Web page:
While a secure X remains the Holy Grail of the IT manager, it throws itself as a big opportunity for the tech vendors. But simple tweak-ins in narratives is not a sincere approach to meet that challenge—though many have started doing that
Recently, I was talking to CIOs of quite a few non-services companies. I say non-services because many of them do not like to be identified as ‘manufacturing’ business—quite rightly so. They included process manufacturing companies, pharma, FMCG, consumer durables, and automotive, among others.
I was asking them about the reaction to COVID-19 emergency and was not specifically probing them about security. But I noticed many of them talking about secure network, secure cloud, secure services and so on. When probed specifically about their enterprise security, most of them kept it aside as a separate topic. To them, it meant a specific set of solutions and practices.
In short, they clearly distinguished between security and secure. For them, enterprise security meant a few things that anyway they needed to do to secure their systems. But whenever they got something as a service, in this XaaS era, they expected it to come ‘secured’. In short, if they were being sold a service—network or cloud or anything else—they expected the onus of making it secure lay with the service provider.
That, per se, is not a new expectation. It has been there since long. The only difference is that earlier, buying of these services were more discreet. Today, in a multi-cloud, hybrid environment, with multi-vendor management and monitoring tools—sometimes even that management outsourced as a service, with security outsourced to yet another vendor, a lot of SaaS subscriptions, and maybe with some business processes, heavily integrated with technology, too outsourced, the environment is far more complex.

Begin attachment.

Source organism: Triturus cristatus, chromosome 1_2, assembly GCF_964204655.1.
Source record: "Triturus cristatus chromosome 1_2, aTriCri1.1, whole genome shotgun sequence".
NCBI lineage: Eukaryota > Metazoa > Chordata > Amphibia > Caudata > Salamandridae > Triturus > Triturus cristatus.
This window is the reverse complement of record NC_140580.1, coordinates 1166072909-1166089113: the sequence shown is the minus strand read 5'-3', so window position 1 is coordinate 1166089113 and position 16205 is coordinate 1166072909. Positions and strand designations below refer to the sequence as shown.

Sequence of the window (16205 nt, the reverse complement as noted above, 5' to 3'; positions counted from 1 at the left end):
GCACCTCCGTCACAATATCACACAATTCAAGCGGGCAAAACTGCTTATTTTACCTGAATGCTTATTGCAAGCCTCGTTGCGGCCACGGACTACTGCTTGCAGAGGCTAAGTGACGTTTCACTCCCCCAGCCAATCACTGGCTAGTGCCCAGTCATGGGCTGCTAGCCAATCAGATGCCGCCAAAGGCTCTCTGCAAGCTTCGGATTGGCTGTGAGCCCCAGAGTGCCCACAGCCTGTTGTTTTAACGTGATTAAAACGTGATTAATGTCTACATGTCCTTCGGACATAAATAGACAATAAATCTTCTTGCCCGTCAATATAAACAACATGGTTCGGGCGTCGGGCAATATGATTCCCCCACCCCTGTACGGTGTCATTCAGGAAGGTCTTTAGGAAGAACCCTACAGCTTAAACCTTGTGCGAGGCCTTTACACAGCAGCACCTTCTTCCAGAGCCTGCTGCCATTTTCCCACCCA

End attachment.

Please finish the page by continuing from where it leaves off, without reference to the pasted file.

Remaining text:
But that everything should come pre-secured is a valid expectation, whatever its realisticity quotient is, especially for companies where security is not such a well-developed, separate function, as in businesses like telecom, banking, insurance, online retail and IT/ITES services.
It is not that vendors do not realize the problem. But most of them claim far more than they can deliver. It is not that they falter on SLAs or deliverables. But they only address a part of the problem while claiming that it is the solution to the whole problem.
In the post-pandemic era, as many companies go for some fundamental changes in business models, many will leverage technology far more than they do. And security will remain a big challenge on the way.
Our cover story dwells upon the challenge. While a secure X remains the Holy Grail of the IT manager, it throws itself as a big opportunity for the tech vendors. But simple tweak-ins in narratives is not a sincere approach to meet that challenge—though many have started doing that.
Let’s see who comes out with a new solution. Will it be a new company altogether?